Monday, 31 August 2015

River Derwent in Borrowdale

Oil on Board, 18.5 x 27 inches

Phew, finished this one at last...I submitted it to the ROI after working on it until 3am on Friday morning!  Didn't finish it, but felt it was far enough along for the committee to judge whether they want to see it in the flesh for the final selection.

Usually, I say to any audience when I'm giving a demo, that the water in any painting is the simplest passage to paint, but in this case, it entailed an intense period of concentration, with three elements to intertwine - shadows across the water, reflections and the stones on the riverbed. Whilst very tricky, it was an enjoyable battle royal to try to give the illusion of the transparency of the water. 

The fastest passage of the painting was the bank on the left foreground with all those tufty, lumpy tussocks of grass, depicted with my 1" decorator's brush - yummy!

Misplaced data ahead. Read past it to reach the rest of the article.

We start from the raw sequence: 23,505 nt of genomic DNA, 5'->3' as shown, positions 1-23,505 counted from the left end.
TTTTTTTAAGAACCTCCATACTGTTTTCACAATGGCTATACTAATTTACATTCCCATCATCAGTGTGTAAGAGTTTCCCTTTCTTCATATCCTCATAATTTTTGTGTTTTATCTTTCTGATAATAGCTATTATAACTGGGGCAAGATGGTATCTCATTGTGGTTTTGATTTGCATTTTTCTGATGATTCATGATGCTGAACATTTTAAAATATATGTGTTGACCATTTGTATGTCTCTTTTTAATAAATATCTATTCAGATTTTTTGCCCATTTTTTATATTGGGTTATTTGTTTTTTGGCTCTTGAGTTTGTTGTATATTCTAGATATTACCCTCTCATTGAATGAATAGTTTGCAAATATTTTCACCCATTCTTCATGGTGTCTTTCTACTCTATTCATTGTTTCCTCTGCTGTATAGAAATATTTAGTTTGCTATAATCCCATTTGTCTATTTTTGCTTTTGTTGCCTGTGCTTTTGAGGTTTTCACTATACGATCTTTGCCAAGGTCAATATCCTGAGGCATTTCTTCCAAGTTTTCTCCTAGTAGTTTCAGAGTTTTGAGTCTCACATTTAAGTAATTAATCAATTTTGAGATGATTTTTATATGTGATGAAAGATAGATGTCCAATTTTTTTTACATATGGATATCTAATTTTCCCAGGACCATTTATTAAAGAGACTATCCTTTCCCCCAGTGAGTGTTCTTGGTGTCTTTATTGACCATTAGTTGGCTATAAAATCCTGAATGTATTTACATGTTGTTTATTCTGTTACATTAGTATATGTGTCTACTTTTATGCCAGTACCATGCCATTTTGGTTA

A painting like this, looking into the sun, with a lot of darks in it in the form of shadows under the far bank and dark, silhoetted rocks, can look very contrasty if you don't pay attention to the colours and tones within the darks - there is no black in the darks, and I don't possess a black in my armoury. All the darks in this painting are mixed from Cobalt Blue with Permanent Rose and Cadmium Yellow - at the risk of being repetitive, the same three colours I use for all my paintings. I used a tiny bit of Burnt Sienna in the mix for the darks on the nearer right-hand bank and the left bank and the rocks, but really the use of the thre primaries gives a lovely range of cool purpley darks to warmer browny darks.